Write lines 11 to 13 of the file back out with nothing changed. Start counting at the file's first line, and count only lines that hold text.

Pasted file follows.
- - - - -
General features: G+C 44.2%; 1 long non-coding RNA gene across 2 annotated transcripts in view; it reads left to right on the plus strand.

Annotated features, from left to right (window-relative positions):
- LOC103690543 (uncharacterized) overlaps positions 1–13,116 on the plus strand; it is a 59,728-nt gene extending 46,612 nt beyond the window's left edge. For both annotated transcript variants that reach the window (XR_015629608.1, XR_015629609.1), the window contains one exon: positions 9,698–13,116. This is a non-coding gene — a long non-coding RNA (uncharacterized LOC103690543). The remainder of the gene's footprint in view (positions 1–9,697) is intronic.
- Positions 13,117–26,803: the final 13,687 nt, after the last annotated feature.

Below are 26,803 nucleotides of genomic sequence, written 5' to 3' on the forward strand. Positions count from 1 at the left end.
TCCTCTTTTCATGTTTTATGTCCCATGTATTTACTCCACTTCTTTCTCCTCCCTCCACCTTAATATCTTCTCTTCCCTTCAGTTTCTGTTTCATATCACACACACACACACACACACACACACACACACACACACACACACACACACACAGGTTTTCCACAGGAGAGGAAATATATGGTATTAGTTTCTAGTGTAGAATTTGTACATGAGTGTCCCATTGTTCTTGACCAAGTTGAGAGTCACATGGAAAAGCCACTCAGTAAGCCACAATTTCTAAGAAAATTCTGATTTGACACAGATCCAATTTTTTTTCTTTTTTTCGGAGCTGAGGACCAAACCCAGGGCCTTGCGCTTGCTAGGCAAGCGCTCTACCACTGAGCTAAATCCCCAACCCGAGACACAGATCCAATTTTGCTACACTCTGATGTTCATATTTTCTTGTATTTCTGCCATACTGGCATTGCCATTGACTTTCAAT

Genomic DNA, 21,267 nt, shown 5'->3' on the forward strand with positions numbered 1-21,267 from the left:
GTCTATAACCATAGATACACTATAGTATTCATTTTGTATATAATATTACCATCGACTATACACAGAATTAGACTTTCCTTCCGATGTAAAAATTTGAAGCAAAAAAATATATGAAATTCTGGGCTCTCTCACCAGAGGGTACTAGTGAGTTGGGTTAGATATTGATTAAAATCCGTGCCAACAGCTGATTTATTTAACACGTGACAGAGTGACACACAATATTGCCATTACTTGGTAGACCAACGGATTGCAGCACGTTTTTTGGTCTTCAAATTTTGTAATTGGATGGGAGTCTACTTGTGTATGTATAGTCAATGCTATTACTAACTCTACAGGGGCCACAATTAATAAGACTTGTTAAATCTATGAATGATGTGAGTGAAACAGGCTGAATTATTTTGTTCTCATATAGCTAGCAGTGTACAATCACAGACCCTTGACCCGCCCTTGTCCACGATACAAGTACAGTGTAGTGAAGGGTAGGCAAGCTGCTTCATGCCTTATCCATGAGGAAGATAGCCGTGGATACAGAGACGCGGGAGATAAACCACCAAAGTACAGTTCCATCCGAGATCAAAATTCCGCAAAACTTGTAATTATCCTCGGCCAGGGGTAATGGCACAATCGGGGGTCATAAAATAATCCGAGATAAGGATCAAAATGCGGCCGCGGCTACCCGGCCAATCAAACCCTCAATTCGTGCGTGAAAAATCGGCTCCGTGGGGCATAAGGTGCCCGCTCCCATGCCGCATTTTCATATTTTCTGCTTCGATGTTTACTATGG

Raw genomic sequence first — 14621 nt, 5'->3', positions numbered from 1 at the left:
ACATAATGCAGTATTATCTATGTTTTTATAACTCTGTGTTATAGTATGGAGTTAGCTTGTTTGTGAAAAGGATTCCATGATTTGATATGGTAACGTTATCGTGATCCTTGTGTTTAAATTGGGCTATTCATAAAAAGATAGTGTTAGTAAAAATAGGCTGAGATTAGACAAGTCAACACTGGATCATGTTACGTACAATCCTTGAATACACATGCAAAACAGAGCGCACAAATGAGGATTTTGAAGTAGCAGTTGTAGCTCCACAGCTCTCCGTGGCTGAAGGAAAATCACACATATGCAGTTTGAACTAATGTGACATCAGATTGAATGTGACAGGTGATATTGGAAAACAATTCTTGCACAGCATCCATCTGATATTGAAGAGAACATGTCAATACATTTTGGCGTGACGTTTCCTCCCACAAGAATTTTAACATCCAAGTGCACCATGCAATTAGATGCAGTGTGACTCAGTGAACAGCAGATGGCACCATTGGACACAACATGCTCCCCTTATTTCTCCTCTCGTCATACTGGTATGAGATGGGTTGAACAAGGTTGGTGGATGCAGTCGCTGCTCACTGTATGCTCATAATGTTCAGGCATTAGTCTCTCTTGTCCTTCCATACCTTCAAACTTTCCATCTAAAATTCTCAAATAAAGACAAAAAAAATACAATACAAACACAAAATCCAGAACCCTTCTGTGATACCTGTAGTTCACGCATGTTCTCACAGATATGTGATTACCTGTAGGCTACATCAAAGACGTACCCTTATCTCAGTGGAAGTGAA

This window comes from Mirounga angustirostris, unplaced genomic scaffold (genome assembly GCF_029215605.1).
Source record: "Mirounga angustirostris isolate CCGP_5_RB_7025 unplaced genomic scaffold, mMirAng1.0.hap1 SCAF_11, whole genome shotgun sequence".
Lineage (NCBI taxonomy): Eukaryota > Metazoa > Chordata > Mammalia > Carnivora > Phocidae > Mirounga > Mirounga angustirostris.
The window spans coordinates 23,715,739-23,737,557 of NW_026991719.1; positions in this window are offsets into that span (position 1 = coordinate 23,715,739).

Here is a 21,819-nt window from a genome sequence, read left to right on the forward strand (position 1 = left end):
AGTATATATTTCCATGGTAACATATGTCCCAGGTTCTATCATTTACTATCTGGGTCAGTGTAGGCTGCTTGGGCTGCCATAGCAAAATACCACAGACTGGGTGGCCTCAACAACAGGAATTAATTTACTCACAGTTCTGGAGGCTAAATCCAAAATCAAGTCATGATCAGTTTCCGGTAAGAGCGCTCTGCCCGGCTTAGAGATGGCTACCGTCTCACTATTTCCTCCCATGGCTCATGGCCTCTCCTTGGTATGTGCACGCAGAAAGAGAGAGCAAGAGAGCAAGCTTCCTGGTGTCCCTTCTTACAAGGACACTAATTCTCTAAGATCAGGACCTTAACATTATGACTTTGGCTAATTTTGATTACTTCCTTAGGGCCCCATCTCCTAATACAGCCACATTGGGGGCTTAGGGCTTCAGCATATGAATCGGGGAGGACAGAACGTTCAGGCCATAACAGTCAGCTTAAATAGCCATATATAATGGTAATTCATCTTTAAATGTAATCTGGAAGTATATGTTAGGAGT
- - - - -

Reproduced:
This window comes from Mirounga angustirostris, unplaced genomic scaffold (genome assembly GCF_029215605.1).
Source record: "Mirounga angustirostris isolate CCGP_5_RB_7025 unplaced genomic scaffold, mMirAng1.0.hap1 SCAF_11, whole genome shotgun sequence".
Lineage (NCBI taxonomy): Eukaryota > Metazoa > Chordata > Mammalia > Carnivora > Phocidae > Mirounga > Mirounga angustirostris.